September 19, 2017 | Written by: IBM Cloud Stories
Categorized: Customer Stories
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In 2014, CEO of 1DOC3 Javier Cardona charted a new course for healthcare in Latin America
The previously estimated two doctors per thousand inhabitants made it virtually impossible to provide proficient healthcare to the people of Latin America.
The surprising gap in online content sparked an innovative business idea. “There was a real lack of quality health-related content in Spanish,” Cardona says. “We saw this opportunity and decided to create our platform.”
Cardona and his team created a free online resource allowing Spanish-speaking Web users to submit health questions and receive professional medical advice. The organization had to engage a network of approximately 400 doctors throughout Columbia to field user queries, and as the platform grew, the process became increasingly costly and time-consuming.
By integrating the IBM Watson Natural Language Classifier service on IBM Bluemix into its offering, 1DOC3 transformed its portal into a cognitive platform that categorizes user queries in real time, delivering targeted content for repeat questions and routing new requests to medical specialists in the appropriate fields.
1DOC3’s solution caught the eye of technology giant Mark Zuckerberg, who invited the company to join Facebook’s internet.org
initiative for bringing affordable Internet services to less developed countries.
Teaming with mobile providers, the project grants free access to selected websites and online services, allowing low-income communities throughout Latin America to take advantage of the 1DOC3 platform, even if users lack smartphones.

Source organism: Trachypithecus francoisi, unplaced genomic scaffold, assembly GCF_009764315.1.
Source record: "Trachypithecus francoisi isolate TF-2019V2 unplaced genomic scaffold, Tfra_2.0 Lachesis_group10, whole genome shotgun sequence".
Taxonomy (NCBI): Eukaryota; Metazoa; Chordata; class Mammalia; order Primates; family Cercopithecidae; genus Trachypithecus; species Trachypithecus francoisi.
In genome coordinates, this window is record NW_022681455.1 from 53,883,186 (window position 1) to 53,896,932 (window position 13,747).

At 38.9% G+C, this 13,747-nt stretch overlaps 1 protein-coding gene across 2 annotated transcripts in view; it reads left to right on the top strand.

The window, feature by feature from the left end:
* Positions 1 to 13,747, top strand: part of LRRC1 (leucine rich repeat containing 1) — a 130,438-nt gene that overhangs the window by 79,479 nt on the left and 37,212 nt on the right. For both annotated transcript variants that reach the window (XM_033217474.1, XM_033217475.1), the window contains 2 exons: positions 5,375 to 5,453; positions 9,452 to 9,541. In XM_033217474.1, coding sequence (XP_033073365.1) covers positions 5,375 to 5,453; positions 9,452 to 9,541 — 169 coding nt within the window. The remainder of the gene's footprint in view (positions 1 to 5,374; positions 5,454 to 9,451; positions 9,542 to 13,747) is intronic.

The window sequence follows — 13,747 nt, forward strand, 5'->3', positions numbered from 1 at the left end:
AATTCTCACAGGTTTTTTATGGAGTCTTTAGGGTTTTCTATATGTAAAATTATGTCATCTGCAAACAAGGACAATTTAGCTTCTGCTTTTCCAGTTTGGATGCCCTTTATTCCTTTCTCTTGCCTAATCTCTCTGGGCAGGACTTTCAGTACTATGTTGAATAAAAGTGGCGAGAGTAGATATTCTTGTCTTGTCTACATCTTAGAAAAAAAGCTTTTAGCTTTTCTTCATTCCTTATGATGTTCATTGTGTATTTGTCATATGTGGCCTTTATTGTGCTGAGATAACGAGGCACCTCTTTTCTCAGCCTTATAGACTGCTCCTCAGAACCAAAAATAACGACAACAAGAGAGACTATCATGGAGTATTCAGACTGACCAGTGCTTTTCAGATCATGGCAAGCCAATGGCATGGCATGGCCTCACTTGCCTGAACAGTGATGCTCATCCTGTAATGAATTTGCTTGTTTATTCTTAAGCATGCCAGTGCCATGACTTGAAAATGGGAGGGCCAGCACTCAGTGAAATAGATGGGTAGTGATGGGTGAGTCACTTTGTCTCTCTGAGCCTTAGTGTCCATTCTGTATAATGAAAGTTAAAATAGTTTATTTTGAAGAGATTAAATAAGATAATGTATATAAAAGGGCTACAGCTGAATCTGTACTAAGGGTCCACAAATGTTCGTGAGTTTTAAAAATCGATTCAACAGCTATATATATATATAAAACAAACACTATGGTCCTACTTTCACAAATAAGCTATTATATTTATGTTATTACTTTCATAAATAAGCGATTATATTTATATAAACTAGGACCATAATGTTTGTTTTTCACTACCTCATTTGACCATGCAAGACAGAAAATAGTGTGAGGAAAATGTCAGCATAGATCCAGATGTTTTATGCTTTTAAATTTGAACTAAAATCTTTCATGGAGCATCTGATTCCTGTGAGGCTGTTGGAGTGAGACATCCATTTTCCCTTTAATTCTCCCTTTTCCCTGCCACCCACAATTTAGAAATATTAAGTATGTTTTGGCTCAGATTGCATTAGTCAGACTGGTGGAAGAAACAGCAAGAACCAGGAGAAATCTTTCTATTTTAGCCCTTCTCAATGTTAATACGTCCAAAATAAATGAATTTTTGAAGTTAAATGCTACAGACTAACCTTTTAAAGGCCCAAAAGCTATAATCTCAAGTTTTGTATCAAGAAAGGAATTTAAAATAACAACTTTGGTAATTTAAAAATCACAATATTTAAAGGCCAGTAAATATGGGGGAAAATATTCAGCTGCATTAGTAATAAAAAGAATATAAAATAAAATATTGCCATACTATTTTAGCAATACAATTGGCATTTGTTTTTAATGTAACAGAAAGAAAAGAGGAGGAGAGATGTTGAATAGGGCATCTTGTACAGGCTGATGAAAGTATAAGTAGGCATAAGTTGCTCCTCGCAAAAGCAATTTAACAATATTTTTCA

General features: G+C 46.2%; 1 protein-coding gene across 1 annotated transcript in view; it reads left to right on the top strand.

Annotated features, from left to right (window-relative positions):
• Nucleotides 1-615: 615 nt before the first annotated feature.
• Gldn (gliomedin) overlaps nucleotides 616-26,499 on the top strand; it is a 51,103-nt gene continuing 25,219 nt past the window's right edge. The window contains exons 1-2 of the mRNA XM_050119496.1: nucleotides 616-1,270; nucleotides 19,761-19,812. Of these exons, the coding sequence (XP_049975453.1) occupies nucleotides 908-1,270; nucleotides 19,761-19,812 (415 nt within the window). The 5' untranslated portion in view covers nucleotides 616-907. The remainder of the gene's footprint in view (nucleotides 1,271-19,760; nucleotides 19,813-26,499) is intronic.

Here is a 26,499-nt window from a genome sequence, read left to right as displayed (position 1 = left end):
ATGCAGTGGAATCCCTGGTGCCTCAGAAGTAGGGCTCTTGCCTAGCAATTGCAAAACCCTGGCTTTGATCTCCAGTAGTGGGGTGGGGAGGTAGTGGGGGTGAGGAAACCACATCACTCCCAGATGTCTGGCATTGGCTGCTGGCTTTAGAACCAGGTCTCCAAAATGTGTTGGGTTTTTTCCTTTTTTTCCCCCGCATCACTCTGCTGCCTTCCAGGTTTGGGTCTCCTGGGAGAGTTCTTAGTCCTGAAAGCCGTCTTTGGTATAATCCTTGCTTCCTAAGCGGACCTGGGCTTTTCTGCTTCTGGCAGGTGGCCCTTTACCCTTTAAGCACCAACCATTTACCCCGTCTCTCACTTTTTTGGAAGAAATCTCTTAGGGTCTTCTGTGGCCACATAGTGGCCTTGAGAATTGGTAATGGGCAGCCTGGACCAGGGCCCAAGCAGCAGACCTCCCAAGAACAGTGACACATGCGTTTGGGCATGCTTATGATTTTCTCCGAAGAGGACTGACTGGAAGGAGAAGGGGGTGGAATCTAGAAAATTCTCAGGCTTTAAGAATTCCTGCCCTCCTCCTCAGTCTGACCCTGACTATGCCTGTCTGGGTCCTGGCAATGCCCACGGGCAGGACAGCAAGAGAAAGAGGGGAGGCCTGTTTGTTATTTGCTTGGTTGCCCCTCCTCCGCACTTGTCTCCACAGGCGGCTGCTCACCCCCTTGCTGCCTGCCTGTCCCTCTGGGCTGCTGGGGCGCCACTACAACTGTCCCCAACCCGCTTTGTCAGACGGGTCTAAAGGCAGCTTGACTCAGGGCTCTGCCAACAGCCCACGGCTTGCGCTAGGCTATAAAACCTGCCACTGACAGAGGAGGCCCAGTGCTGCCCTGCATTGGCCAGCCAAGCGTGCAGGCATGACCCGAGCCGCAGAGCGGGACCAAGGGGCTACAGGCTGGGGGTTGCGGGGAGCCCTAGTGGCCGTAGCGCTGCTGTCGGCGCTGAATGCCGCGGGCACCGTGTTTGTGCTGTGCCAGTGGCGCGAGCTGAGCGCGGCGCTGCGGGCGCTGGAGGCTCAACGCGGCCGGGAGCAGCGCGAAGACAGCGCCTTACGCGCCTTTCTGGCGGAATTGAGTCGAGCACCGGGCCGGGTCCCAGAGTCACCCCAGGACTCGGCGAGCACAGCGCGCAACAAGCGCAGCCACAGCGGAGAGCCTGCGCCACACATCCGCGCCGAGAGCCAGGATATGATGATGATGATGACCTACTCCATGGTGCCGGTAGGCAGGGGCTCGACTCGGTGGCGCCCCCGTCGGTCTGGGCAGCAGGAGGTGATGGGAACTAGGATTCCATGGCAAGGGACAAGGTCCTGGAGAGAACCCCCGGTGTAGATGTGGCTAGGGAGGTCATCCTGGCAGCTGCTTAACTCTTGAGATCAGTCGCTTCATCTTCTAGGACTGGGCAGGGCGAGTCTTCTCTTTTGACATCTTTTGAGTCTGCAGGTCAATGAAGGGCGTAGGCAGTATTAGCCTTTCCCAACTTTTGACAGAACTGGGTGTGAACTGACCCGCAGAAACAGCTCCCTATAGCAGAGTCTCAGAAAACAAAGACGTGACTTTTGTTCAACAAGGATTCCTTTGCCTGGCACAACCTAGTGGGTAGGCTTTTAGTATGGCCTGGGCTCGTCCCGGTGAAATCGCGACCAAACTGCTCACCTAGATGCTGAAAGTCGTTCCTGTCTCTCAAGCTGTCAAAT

“We are now live in 9 countries including Nicaragua, Columbia, Costa Rica, Peru, Mexico, Guatemala, El Salvador, Panama, and Bolivia” says Cardona. “We’re reaching the type of user who, in many cases, has never seen a doctor before. Now that user can submit a medical question and get an answer in real time.”
Not only is Cardona’s health related journey platform transforming how the people of Latin America receive medical advice, the anonymously collected health data is helping insurance and healthcare companies create more effectively targeted prevention and resource campaigns.
“We work with a government institution in Columbia that addresses the issue of adolescent pregnancy,” says Cardona. “We have a lot of teenagers using our platform and because it’s anonymous, they feel free to ask anything. We can take this anonymous information and provide it as insight to help shape public policy.”
Cardona is excited to announce that this July, 2017, 1DOC3 has reached a number of 1.5 million monthly active users and continues to increase by 15% each month.